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Summertime Allergies and Dangers
Rutgers experts offer tips on how to stay safe outdoors
Members of the media should contact Leonard Bielory, M.D., allergy specialist with Rutgers Center of Environmental Prediction at the School of Environmental and Biological Sciences, at 973-912-9817 or by email at firstname.lastname@example.org. Mark Robson, Ph.D. entomologist and public health specialist with Rutgers Cooperative Extension is also available at 908-239-4923 or by email at email@example.com.
Summertime means outdoor fun at weddings, festivals and picnics. But uninvited guests ranging from stinging insects to grass pollen can ruin the fun for the millions of Americans with allergies and asthma.
Allergies and asthma can lead to sneezing, wheezing and itchy misery–and sometimes more serious reactions–turning a joyous occasion into agony.
A more severe and life threatening allergic reaction is anaphylaxis, which is rare but tends to increase in the summer for the many individuals who are allergic to stinging insects such as yellow jackets. After being exposed to a triggering agent that releases normal body chemicals such as histamine that causes allergy symptoms, anaphylaxis can occur suddenly, can worsen quickly and can be deadly.
“Clearly, planning ahead can make all the difference between a miserable vacation or day out in the park and an enjoyable one,” says Leonard Bielory, M.D., an allergy specialist with the Rutgers Center of Environmental Prediction at the School of Environmental and Biological Sciences. “The Boy Scout motto ‘Be Prepared’ also works for allergies,” he adds.
“Stings from insects such as bees, wasps, hornets, yellow jackets and fire ants in the U.S. are the cause of more than half a million allergy-related emergency room visits each year,” says Mark Robson, Ph.D., entomologist and public health specialist with Rutgers Cooperative Extension. There are at least 40 deaths from anaphylaxis nationwide.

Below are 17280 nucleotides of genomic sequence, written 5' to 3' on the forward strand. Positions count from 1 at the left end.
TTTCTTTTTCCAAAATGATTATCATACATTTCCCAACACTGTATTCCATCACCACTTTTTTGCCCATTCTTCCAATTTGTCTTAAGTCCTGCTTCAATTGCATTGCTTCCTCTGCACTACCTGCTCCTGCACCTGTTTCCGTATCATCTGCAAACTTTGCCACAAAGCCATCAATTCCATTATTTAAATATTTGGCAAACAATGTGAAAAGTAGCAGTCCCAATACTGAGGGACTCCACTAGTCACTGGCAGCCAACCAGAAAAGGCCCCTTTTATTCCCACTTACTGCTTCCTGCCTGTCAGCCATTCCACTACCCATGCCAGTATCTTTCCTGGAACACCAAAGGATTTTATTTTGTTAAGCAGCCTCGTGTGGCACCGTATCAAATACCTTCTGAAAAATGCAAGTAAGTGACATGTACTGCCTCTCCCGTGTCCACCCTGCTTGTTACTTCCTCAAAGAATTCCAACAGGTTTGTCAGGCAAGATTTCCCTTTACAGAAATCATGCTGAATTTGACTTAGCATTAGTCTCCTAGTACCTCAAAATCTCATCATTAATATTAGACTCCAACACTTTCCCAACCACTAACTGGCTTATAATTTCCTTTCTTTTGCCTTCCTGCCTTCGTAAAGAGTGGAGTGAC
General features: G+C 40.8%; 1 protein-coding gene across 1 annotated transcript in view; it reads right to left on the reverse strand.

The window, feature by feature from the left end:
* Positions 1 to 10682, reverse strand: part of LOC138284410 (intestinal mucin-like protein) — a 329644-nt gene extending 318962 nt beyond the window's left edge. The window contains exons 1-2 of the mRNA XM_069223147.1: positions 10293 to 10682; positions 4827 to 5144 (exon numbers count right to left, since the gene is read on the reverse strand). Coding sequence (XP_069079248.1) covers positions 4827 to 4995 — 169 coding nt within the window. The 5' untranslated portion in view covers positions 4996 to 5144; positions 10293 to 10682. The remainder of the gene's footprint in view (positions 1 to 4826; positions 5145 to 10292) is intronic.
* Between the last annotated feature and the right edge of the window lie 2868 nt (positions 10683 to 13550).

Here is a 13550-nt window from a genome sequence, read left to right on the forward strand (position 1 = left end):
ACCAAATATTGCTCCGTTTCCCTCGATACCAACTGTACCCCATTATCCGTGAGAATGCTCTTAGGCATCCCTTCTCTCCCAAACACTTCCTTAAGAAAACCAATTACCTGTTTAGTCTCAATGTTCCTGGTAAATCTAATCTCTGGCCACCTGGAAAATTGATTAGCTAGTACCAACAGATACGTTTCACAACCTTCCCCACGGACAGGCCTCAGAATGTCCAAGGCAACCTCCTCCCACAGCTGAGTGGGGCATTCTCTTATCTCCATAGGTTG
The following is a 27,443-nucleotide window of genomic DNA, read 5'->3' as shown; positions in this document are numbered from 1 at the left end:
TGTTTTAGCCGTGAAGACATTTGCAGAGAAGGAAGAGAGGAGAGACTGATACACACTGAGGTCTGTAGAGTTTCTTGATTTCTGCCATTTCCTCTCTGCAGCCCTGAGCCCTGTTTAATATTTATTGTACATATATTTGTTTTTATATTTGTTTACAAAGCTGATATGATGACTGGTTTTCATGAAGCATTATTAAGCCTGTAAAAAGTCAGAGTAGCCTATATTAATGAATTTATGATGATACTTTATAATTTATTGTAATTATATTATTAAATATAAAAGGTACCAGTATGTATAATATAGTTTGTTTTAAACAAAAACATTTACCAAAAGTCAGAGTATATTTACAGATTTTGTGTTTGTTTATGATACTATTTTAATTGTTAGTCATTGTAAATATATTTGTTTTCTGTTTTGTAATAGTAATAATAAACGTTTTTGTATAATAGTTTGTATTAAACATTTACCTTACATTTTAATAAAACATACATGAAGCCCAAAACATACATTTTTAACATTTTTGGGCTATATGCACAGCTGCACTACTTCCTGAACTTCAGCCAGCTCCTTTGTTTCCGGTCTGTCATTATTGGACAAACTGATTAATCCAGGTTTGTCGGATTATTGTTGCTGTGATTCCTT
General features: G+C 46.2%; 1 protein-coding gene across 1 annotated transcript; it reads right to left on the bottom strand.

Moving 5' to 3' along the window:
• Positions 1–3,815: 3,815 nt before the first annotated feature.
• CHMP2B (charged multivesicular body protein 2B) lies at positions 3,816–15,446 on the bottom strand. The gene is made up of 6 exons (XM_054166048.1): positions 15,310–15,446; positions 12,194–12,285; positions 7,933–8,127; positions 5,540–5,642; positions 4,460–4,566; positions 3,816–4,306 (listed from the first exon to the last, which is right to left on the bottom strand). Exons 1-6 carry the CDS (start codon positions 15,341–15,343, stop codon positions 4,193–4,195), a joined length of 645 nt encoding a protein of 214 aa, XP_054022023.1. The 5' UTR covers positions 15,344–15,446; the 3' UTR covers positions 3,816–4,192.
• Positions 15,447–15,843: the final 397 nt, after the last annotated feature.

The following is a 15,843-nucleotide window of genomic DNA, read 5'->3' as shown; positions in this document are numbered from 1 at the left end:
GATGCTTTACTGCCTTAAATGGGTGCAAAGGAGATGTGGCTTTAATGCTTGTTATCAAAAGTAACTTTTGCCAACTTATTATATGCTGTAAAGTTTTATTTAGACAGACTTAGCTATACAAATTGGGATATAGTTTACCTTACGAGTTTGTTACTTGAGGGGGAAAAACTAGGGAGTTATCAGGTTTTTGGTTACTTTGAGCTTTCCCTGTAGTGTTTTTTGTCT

Bielory and Robson provide some tips to stay safe outdoors:
Treat before you go. Take allergy medication before walking out the door. If you wait until symptoms kick in, the medication won't be nearly as effective.
Go undercover. Big, wrap-around sunglasses help keep pollen from getting into your eyes.
Avoid bees. If you're allergic to bees or other stinging insects, avoidance is your best bet. Keep your distance from uncovered food, be cautious of open soft drink cans and resist wearing bright clothing or perfume, all of which attract bees. If someone near you gets stung, move away; some bees give off a chemical after they sting that can attract other stinging insects.
Be cautious at the food table. Avoid foods in which nuts, dairy and other common allergens can be lurking, such as mixed salads, barbecue sauces and salad dressings. If grilling is involved, have your portion cooked on aluminum foil to avoid cross-contamination with other foods.
Stick to the middle. Poison ivy can lurk in bushes and other foliage, so stay in open areas where you're less likely to brush up against it.
Pay attention to ozone alerts. High temperatures mixed with pollution can pose a problem for people with asthma. Carry a quick relief inhaler.
Media Contact: Paula Walcott-Quintin